Mortgage REITS: How Will They Fare?

The key is in the ‘short rate’

Market opinion from New Oak Risk Advisory and Financial Services


“Investors shouldn’t dump their mortgage REIT (“mREIT”) stocks too quickly because their dividend payout yields are expected to remain high as long as the Fed keeps the short rates real low,” says Ron D’Vari, CEO and Co-Founder of NewOak.

mREITs were beaten over the last month with the trend accelerating early last week as the agency 30-year fixed-rate mortgage (“FRM”) rates jumped by as much as 1.20% reaching above 4.5% mark. This means a new 30-year mortgage borrower’s monthly payments will be higher by over 30% than a similar borrower’s payment just a month ago. Movements of this magnitude over such a short time span are unprecedented. Therefore it is not surprising that investors are reacting this way.

Over the last few years, agency-only mREITS yielded higher than most other stocks including equity REITS. The mREITs’ high yields were generated by borrowing at the short rate and lending at the higher longer FRM rates. Hence, through leverage mREITS have paid out double digit dividends while bank deposits have paid close to nothing.

Mortgage markets ‘spooked’

The Federal Reserve’s signalling of the QE3 tapering soon spooked the mortgage markets causing the carnage even though it will depend on continuation of positive data. Despite the jump in FRM rates, many mREITs have continued their still high dividend rates, albeit somewhat smaller. The income from the mREITs underlying mortgage portfolios haven’t changed, and neither have their short term borrowing costs. Given it will be quite a while before the Fed increases short rates, mREITs ability to pay high yield should last at least another year or two until they start to hedge their portfolios.”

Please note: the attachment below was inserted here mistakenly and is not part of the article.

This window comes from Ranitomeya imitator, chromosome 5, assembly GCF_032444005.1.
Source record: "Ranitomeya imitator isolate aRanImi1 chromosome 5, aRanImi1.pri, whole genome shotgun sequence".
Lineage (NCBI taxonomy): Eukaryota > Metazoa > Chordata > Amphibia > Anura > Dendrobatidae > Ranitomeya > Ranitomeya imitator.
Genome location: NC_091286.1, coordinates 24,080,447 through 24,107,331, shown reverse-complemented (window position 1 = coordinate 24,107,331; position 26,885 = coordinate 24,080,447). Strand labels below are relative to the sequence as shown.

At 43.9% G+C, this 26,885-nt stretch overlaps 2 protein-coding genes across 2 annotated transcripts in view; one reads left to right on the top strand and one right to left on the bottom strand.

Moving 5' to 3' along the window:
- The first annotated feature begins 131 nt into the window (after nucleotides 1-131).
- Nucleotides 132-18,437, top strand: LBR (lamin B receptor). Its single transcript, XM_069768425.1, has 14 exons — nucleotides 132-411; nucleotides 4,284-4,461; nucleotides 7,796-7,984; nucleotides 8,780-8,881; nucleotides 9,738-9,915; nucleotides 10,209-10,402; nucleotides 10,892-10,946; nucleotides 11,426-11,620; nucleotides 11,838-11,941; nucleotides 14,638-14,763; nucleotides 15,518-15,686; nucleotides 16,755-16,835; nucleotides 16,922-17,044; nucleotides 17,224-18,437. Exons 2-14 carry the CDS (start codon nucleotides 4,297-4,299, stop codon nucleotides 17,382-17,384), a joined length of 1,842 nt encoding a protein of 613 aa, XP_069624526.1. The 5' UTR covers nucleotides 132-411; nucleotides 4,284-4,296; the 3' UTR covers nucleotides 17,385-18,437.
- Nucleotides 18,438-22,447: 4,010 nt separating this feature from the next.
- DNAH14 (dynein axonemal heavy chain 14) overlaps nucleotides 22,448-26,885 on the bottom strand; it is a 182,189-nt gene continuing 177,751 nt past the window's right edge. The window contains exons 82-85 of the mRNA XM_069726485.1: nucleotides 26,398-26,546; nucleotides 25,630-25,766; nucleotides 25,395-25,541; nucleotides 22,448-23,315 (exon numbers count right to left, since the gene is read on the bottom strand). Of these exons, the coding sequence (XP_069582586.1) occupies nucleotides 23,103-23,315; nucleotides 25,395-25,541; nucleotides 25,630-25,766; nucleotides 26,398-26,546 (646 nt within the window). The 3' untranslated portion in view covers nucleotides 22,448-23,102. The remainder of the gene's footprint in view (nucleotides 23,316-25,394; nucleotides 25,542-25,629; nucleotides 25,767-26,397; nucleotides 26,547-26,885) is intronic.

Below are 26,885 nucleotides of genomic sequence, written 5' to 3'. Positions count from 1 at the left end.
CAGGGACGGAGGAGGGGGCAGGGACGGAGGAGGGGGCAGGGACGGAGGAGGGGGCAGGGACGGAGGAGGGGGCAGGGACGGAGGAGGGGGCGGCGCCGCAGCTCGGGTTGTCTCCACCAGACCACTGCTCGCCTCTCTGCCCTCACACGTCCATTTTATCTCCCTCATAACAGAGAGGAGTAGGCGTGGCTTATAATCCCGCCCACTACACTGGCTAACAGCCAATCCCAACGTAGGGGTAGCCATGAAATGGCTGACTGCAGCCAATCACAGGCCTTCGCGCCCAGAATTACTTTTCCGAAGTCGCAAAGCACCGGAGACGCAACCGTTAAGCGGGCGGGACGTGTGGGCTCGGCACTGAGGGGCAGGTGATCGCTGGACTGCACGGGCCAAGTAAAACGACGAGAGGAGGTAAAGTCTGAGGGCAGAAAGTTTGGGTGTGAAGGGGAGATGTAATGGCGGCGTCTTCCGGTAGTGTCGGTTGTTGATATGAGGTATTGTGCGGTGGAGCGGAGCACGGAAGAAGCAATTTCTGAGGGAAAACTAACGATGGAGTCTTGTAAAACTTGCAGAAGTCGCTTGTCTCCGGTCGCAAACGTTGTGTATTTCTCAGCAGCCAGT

In fact higher FRM rates and steeper yield curve (i.e. larger spread between short and longer dated rates) should be positive longer term for the mREITs. Steeper yield curve would encourage bank buying of FRM which would offset Fed’s pairing down. Mortgage REITs could potentially also benefit from a changing mortgage finance market that may lead to lower defaults for non-agency mortgages. However mREITs are expected to remain very sensitive to interest rate due to natural leverage and also tightening regulations. This will be particularly the case for agency-only mREITS and less so for non-Agency floating RMBS REIT strategies. While they will be volatile, mREITs will continue to be highest income stocks but their relative advantage would become narrower.

Third Party Reviewers: aka – The Referee?

The mREITs’ high yields were generated by borrowing at the short rate and lending at the higher longer FRM rates. Hence, through leverage mREITS have paid out double digit dividends while bank deposits have paid close to nothing

“The American Banker published an article last week highlighting a potential solution to help jumpstart the dormant market for private-label mortgage backed securities – bringing a 3rd party reviewer into the transaction in order to determine who is on the hook for bad loans,” says James Frischling, President and Co-Founder of NewOak.

The article says the reason investors are reluctant to buy private-label securities is they do not trust the trustees to look after their interests. The role of a 3rd party reviewer or “referee” is not limited to private-label mortgages and is an important part of bringing securitization and leverage transactions back into the fold.

Many private-label and structured transactions that resulted in losses are now in litigation as the parties fight about the price of the collateral, the performance of loans and the seizure and liquidation of collateral. The role of a 3rd party reviewer or referee at the onset of the transaction could have prevented these disputes.

So if the return of private-label mortgage market is dependent on the inclusion of a 3rd party reviewer to help balance the needs of the risk-seller and risk-taker and the myriad of other securitization and leveraged transactions that would also benefit from the inclusion of this participant, why is there such a lack of utilization of such an important role? The answer is that the buyers or sellers of risk are reluctant to include the cost of this role in the transaction unless it’s absolutely necessary.

These transactions are negotiated and entered into by sophisticated investors. Historically, the experts that can play the role of the referee are only utilized after things have gone wrong. The inclusion of such parties at the onset of the transaction may prove to be what’s needed to truly re-launch the securitization market.